As a result of an increasing volume and variety of waste products, Japan is facing issues such as pressure on landfill sites and a growing percentage of difficult-to-treat materials. Recovering and recycling waste without producing secondary waste has therefore become a top priority.
As one of very few companies in the world that has both nonferrous smelting and cement plants, we run a combined smelting and cement recycling system as part of our environmental recycling operations here at the Mitsubishi Materials Group, in an effort to help establish a recycling-oriented society. Our smelting plants use byproducts generated by our cement plants as raw materials, and vice versa, enabling us to recycle waste without any need for landfill sites. One of the byproducts we generate at our smelting plants is copper slag, which is increasingly being used as an aggregate for concrete, as part of our own contribution to recovery and reconstruction work following the Great East Japan Earthquake.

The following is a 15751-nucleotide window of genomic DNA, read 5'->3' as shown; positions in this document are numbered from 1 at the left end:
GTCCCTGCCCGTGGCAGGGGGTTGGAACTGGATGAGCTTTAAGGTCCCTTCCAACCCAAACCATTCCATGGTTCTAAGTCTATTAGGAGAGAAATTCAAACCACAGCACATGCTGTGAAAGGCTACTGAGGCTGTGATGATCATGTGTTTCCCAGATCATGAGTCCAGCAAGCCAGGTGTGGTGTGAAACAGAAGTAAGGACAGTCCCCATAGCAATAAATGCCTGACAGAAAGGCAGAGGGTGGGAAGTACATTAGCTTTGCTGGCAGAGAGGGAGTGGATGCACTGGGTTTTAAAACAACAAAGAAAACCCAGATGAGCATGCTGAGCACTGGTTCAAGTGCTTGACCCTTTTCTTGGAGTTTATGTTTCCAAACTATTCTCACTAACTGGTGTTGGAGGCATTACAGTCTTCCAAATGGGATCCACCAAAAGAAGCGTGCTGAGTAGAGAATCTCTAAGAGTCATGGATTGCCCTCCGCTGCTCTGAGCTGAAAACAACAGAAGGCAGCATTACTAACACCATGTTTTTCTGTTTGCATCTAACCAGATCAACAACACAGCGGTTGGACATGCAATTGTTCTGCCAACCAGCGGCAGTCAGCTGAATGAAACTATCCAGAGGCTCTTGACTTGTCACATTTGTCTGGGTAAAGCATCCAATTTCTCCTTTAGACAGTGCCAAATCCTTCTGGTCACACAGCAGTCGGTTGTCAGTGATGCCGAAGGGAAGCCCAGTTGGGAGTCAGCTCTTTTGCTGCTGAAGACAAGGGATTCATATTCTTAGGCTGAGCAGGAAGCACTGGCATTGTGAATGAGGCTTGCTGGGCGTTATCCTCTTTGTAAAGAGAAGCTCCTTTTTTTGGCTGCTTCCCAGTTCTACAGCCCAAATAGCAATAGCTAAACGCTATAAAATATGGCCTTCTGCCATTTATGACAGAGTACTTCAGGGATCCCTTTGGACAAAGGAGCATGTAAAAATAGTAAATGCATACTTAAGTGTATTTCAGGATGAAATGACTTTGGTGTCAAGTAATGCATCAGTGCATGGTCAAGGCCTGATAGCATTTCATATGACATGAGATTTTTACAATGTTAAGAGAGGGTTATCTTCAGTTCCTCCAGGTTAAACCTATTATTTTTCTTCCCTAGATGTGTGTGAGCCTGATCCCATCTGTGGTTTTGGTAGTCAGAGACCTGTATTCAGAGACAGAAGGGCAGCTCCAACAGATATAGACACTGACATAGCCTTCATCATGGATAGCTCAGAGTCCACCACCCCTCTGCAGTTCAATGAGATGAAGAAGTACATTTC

Making the most of this system, which enables us to process E-scrap, used home appliances, scrap vehicles, batteries and various other types of waste, we have also started to recycle difficult-to-treat waste such as rubble from disaster areas and waste plasterboard. We use unique technologies at our cement plants in particular to recycle waste plasterboard into raw materials for cement, and are working to reinforce our processing capabilities even further.
Our unique Mitsubishi Continuous Copper Smelting and Converting Process (Mitsubishi Process) is a highly efficient copper manufacturing process that has exceptionally low environmental impact. We put copper concentrate through a series of three connected furnaces connected by pipes to produce blister copper (98.5% purity). The required facilities are compact and also help to save energy and cut costs.
Raw materials (including wastes and byproducts) are prepared during the raw material grinding process and then sintered at high temperatures to produce a hydraulic mineral during the burning process.
Once the raw mixture has reached the maximum temperature (1,450°C) and a series of chemical reactions are completed, it is quickly cooled into an intermediate product called clinker.